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Seems you didn't try Unetbootin UNetbootin allows you to create bootable Live USB drives for Ubuntu, Fedora, and other Linux distributions without burning a CD. It runs on Windows, Linux, and Mac OS X. You can either let UNetbootin download one of the many distributions supported out-of-the-box for you, or supply your own Linux .iso file if you've already ...


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I think you would have to tell it to NOT install to /dev/sda as that's where it installs by default. Using a Windows repair disk follow these instructions http://www.fixedbyvonnie.com/2013/12/how-to-repair-the-efi-bootloader-in-windows-8/ I believe you still need to recreate the Boot Configuration Data (BCD) store to fix your issue (/fixmbr bootrec /fixboot ...


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Try this: After you boot up and the screen is black for some time press CTRL + ALT + F2 and blindly type the following command and then press ENTER: setpci -s 00:02.0 F4.B=00 To get back to your graphical xsession, press CTRL + ALT + F7. If this fixes your problem, you may need to do the following after installation. sudo gedit /etc/default/grub Edit ...


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I managed to solved my own problem. It was indeed sendmail that I very recently touched. I think I messed up with the config, so it won't start at boot, and stuck forever silently. apt-get remove sendmail Simply remove sendmail didn't work for me. I finally did the following to bring my server back: sudo dpkg --get-selections | grep sendmail ...


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Well, you see the normal grub boot loader, not the one from the CD. You most probably have to change the bootorder in your BIOS to change the boot priority. Maybe this helps, depending on your model: Change boot order (Samsung)


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Try making a bootable hard disk using pendrive linux. There is also other software that can do similar things. If your hard disk doesn't show up, try formatting to FAT32. Also, make sure that there is nothing else on the disk. Use this page for more help. If you do need to re-format, be careful. This can wipe everything on the disk. Good luck!


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This depends on the way you installed Ubuntu, because there's a world of different methods which will produce unique results. Did you use Wubi, install from a CD/USB, etc.? Also, it seems like you're trying to access your Windows partition from Linux. There's no need to do this. When you installed Linux, I assume it also installed GRUB (GRand Unified ...


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An additional important point if you want both Windows and Ubuntu to be bootable through EFI: When you select the Installation Type of "Something else" and then get the screen that allows you to do partitioning, select the EFI partition (e.g. /dev/sda1, not /dev/sda) for "Device for boot loader installation". This is allows GRUB to work together with EFI. ...


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I have 2 computers one with the newer EUFI type BIOS this computer boots just fine with Xubuntu 14.04; However, when I installed it on my older computer with the older BIOS I noticed the computer hung for around 45 seconds before it finally loaded. I tried several solutions before I found the trick that worked for me. To fix the problem I opened the ...


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I've finally fixed it. What took me too long was that the installer couldn't detect my installation in my disk and I was not able to run /fixboot, until I found this http://www.sevenforums.com/tutorials/71363-system-reserved-partition-delete.html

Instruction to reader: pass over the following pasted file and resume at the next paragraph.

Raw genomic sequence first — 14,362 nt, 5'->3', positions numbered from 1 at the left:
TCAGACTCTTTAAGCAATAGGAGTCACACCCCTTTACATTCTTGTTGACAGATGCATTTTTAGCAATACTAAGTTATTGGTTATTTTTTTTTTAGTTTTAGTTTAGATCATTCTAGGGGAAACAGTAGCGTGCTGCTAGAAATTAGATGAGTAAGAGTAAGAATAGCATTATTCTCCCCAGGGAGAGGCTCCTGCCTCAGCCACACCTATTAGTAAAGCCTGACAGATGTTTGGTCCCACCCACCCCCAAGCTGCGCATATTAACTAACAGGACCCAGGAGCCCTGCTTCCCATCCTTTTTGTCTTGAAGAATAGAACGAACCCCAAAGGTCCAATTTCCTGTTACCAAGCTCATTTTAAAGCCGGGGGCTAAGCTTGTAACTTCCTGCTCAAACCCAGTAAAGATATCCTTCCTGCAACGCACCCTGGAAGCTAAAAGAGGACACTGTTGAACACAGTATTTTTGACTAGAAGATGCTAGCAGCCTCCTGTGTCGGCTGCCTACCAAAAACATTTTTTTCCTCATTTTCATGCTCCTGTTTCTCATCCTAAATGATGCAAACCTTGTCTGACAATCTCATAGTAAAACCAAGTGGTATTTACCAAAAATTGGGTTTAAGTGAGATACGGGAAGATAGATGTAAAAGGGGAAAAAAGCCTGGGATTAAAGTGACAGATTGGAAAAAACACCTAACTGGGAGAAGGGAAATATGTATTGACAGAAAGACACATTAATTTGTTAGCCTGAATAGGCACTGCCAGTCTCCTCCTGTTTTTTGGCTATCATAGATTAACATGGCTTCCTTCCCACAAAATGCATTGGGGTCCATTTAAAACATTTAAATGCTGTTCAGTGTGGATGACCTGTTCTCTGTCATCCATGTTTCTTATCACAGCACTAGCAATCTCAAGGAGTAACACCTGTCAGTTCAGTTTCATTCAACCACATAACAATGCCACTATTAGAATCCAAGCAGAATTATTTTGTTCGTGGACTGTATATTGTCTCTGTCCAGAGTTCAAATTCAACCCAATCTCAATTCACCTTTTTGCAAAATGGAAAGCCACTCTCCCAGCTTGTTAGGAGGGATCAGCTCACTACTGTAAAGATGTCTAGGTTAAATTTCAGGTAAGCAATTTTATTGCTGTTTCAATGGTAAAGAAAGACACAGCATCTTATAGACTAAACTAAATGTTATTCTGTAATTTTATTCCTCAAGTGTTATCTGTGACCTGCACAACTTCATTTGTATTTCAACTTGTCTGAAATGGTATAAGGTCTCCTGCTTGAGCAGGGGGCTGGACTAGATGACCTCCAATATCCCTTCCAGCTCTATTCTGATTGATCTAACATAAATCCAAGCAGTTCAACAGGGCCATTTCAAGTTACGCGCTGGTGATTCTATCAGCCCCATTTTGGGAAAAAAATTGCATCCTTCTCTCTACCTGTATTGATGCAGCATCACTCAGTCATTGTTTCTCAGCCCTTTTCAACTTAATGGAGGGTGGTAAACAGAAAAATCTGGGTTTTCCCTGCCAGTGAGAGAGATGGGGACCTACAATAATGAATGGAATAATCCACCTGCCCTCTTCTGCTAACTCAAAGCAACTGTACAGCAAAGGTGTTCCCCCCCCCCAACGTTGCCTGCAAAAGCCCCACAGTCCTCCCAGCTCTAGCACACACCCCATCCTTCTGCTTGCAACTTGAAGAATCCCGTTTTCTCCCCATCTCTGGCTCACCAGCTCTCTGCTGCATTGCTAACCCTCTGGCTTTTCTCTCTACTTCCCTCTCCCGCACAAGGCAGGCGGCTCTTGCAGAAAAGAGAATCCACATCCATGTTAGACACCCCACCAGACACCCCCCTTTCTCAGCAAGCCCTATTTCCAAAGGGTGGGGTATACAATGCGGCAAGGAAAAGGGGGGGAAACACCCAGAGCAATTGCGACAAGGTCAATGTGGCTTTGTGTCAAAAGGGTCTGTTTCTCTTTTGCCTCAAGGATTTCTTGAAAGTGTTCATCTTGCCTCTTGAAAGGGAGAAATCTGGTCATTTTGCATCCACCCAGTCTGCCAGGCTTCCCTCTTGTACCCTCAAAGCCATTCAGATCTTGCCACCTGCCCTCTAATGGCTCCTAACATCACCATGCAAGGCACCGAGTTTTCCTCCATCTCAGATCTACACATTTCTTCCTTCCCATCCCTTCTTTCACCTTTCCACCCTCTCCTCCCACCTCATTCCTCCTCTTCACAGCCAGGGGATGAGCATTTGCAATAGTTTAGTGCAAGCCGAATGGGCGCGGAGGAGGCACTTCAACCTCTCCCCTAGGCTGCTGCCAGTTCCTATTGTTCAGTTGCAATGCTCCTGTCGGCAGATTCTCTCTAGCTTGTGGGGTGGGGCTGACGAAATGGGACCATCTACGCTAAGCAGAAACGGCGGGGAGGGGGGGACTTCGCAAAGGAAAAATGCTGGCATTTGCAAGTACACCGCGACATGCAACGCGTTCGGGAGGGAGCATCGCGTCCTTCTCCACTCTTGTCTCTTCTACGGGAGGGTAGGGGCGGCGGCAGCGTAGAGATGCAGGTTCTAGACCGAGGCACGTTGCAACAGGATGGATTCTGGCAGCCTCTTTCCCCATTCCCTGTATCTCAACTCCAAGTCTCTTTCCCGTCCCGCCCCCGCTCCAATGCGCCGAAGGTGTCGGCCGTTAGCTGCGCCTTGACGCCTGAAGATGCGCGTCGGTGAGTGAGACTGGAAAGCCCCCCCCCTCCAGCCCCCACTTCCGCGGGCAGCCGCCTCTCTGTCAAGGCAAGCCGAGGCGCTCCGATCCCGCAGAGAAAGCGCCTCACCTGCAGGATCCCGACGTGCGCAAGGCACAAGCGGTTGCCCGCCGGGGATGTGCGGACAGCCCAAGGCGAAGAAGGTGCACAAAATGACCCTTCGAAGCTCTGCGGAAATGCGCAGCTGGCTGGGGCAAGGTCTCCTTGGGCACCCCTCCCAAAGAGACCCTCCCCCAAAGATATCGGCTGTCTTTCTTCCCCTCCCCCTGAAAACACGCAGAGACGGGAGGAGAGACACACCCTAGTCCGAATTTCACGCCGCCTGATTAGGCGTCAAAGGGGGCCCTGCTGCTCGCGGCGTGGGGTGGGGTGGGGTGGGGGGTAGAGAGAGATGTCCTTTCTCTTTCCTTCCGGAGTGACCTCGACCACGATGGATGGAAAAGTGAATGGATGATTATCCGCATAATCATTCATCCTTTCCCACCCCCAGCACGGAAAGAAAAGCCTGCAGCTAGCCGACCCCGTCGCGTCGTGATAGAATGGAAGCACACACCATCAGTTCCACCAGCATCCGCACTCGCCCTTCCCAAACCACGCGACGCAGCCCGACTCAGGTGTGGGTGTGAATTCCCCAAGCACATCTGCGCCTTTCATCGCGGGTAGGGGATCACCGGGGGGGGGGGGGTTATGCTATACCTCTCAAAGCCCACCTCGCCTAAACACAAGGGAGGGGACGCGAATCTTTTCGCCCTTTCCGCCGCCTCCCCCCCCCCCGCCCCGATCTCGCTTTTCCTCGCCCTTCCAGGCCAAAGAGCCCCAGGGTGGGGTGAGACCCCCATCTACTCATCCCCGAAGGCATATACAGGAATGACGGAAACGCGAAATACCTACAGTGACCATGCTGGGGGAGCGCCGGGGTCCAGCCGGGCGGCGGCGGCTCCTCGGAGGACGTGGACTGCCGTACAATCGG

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Yes, changing those files is sufficient. You can use the hostnamectl command to change the hostname easily. These changes need to be made only once. So you can make the changes via rc.local or something similar to run once, remove itself from whatever caused it to run at boot and then reboot one before going on to do other things. If a reboot is too much ...


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I believe it still is a video issue. And boot parameter for grub is nomodeset with nVidia, but different parameters if booting with Intel. Can you set which video chip you boot with? See this After using Boot-Repair I cannot change screen resolution You test alternative boot parameters at grub menu using e and scroll to linux line. Replace quiet ...


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Make sure portable device it the first boot option. Some USB devices are detected as hard drives in BIOS so make sure the first one in the hard drive boot priority is the usb drive as well.


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Place your ISO file to /live: sudo mkdir /live sudo cp somelinux.iso /live Add new menu entry to the grub.cfg sudo gedit /etc/grub.d/40_custom menuentry 'ISO Ubuntu 14.04 2014 Live' --class os --class gnu-linux --class gnu --class os --group group_main { set isofile="/live/ubuntu-14.04-desktop-amd64.iso" insmod ext2 ...


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I just had this same problem and solved it by removing my ~/.cache and ~/.config/xfce4-session folders. After that I just ran 'service lightdm restart' so it would repop the session choices and my normal Xfce desktop was there.


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Thanks for your help, I figured out the problem is the syntax of grub2 changed. follow this link and find your grub entry to boot, there is still some lines you will need to fill in to work. http://git.marmotte.net/git/glim/tree/grub2


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I have had this in the past, I had to manually boot from the Disk/USB by going into the 'Boot Menu' when your PC boots you will see at the bottom of the screen something like 'F12 Boot Menu' it is usually F12, F4, F7 and I think I once saw Backspace. From here manually select the Windows 7 media and press Enter, from here you should be fine. If you have a ...